As previously indicated, AI training methods still require "big data” to obtain adequate results. The combination between modeling and AI may solve this problem as prior modeling can help to split the overall problem into several subproblems of lower complexity and thereby reduce the demand for training data. Today, modeling plays a key role in the planning and execution of manufacturing processes as well as in pharmacokinetic (PK) and pharmacodynamic (PD) analysis. When data is a limited resource, theoretical frameworks (computer models) can be used for knowledge generation by using smart extrapolations (3, 33). Although AI is often discussed in a similar context, its role in data sciences is complementary. ML algorithms use a purely “data-driven” approach without providing any theoretical framework. The recognition of patterns is unbiased and therefore not necessarily connected to any prior knowledge. In the following, we will discuss the application of model-informed strategies and ML in nanomedicine.
Applications in Formulation and Production
In the production of nanomedicines, a systematic investigation of the process variables with impact on the quality features of the drug product contributes to improved predictability and reduces the risk of quality-related failure (7, 34, 35). In this context, pharmaceutical development widely follows the principles of QbD. After the definition of the quality target product profile (QTPP) including the dosage form, administration route, and technical features of the drug product, CQAs must be identified. To aid in the selection of excipients, quantitative structure-property-relationship (QSPR) models can be used. They predict structure-based relationships between compounds and excipients. Among others, the Vlife MDS 4.2 builder module can be used (36). These models provide a mechanistic approach in the selection of formulation compositions with desired characteristics and predict mechanisms of drug release by correlating physicochemical properties of polymers (material attributes) with the CQAs of the formulation (37). These parameters are continuously monitored and must remain within pre-defined limits to ensure reliable therapeutic performance. Among other parameters, particle size, encapsulation efficiency, immunogenicity, and zeta potential play an important role (3, 15, 38). As a next step, critical material attributes (CMAs) such as the purity of the drug substances or raw materials used to produce nanomedicines are being defined. Together with selected CPPs such as the number of extrusion cycles in vesicle production, they are the foundation of the control strategy.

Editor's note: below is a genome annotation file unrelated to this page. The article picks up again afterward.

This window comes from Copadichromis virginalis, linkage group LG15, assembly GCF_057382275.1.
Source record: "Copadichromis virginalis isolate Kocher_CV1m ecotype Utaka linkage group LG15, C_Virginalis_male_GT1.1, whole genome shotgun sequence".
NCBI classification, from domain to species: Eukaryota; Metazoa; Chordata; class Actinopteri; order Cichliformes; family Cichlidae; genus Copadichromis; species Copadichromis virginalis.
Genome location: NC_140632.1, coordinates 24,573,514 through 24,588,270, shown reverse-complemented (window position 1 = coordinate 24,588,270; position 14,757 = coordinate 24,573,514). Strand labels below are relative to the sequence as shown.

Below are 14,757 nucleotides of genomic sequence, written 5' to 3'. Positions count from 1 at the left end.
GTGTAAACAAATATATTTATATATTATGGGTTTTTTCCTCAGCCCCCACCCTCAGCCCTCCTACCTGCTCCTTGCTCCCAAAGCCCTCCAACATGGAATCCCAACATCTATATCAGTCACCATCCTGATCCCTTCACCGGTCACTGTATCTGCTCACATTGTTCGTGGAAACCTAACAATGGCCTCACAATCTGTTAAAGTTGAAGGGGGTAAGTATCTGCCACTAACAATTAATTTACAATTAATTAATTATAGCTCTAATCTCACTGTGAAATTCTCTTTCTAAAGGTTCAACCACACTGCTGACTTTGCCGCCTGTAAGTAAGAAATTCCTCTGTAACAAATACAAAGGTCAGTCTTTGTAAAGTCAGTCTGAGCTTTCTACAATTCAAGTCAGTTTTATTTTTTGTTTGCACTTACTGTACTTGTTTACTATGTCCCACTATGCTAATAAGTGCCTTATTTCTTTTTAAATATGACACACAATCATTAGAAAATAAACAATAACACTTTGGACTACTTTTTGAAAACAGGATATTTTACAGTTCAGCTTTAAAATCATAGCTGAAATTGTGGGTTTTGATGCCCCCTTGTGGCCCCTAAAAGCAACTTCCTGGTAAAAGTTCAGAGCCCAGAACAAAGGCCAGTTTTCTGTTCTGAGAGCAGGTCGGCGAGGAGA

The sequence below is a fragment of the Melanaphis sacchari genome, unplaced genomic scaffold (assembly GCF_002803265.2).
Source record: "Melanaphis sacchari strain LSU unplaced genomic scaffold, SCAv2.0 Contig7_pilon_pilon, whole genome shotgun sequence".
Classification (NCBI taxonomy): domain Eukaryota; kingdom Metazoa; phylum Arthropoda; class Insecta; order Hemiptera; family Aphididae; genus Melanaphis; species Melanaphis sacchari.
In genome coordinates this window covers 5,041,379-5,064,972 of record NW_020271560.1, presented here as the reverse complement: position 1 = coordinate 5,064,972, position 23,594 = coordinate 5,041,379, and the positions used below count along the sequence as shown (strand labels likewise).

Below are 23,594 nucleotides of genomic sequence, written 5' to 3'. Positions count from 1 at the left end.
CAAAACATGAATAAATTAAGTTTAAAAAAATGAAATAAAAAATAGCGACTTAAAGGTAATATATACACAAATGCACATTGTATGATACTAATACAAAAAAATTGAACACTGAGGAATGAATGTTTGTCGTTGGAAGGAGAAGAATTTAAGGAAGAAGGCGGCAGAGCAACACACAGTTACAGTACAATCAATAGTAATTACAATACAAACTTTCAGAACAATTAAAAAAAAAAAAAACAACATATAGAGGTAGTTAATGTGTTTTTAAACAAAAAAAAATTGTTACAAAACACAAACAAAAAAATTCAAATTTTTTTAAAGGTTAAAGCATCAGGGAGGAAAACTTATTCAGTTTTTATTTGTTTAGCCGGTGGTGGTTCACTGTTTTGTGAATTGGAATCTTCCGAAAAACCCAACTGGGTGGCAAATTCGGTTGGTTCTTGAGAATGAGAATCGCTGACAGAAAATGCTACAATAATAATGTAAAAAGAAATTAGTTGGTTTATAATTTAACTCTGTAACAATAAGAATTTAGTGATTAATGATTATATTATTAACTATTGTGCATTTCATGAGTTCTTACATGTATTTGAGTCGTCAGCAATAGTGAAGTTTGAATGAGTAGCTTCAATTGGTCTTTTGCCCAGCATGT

To monitor CPP and CMAs, process analytical technologies are used. Various sensors provide the data for process simulation and control (39). A change in the CPPs, CMAs, or CQAs is reported to the process control unit and leads to changes in the production process (40, 41). A recent review article discusses some of the most common CQAs, CPPs, and CMAs in the development of nanopharmaceuticals (41).
During process validation Design of Experiments (DoE) represents an important tool of QbD strategies. It involves mathematical models correlating the process variables (CPPs and CMAs) with the measured responses (CQAs). This facilitates predictions and process adjustments during production. The control strategy ensures that the product matches the characteristics described by the QTPP (42). The designs applied in DoE studies can be divided into screening designs, such as Plackett-Burman and fractional factorial designs. These are used to compile many process variables (CPPs and CMAs) with an impact on the product characteristics in parallel. For comparison, the response surface methodology includes the central composite and Box-Behnken design. These two examples operate with a smaller number of process variables but explore each parameter at a higher resolution (43), for example, by including the testing of multiple incubation temperatures or carrying out multiple extrusion cycles. An illustration of the manufacturing process of biohybrid vesicles, together with potential CPPs, CMAs, and CQAs is presented in Figure 2.